So it’s been a little frustrating that the extent of my recent twitter exchanges with one paleo researcher has focused on climategate 2, when I would prefer to be learning about what environmental reconstructions he’s currently at work on, and what new knowledge it is yielding. But Columbia University’s Kevin Anchukaitis has been exceptionally gracious and thoughtful in our bite-sized discussions, of which there has been much disagreement between us. Today, he’s given me something to think about it again, with this tweet:
Being in ‘The Middle’ has this almost mythic quality to some. In science, it’s often just halfway between a right and a wrong answer.
I think Kevin makes a fair point, that the proverbial middle ground might also be a no-mans land, where truth can never be found. But I also think it depends on where you define the middle. Climate change, as it is discussed and interpreted in the public sphere, does not reflect the full spectrum of perspectives. Rather, most debate is characterized by hyperbole and spin from opposite ends of the spectrum. In this world, which journalists must navigate, being in the middle is not such a bad place to be.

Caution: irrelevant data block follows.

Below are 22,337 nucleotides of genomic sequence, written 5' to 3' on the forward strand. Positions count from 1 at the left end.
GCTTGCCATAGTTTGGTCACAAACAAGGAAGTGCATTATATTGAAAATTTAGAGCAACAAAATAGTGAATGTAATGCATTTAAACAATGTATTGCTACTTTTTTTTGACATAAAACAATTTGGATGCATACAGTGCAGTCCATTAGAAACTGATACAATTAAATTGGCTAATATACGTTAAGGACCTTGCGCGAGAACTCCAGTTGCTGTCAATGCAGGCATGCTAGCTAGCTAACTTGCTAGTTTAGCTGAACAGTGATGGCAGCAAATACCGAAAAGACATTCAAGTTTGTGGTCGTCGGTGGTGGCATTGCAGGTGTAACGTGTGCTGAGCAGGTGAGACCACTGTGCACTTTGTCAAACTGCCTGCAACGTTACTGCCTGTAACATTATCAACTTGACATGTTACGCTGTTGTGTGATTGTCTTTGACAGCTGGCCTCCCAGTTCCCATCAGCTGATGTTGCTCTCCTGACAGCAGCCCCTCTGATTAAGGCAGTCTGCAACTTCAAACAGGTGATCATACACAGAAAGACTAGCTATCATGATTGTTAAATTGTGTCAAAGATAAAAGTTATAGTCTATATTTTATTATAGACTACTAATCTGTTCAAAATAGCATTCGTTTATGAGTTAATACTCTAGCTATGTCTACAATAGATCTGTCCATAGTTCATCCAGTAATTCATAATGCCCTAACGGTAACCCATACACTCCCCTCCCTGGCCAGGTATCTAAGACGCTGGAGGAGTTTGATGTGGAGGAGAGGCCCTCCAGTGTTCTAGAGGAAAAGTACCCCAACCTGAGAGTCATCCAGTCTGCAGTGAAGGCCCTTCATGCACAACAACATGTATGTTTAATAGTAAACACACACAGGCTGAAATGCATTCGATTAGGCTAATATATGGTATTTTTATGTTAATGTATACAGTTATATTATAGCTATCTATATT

Some of the commentary about how the media covered last week’s big climate sensitivity study in Science prompted me to explore underlying issues that have already been identified by people much smarter than me. Have a read over at the Yale Forum on Climate Change & the Media.
Andy Revkin must feel like
a wind dummy everyone’s punching bag. Last week, he had the temerity to say that “climategate” 2, like the 2009 episode, couldn’t be easily dismissed. So of course he got slapped around by all sorts of people in the climate concerned community, including some prominent scientists: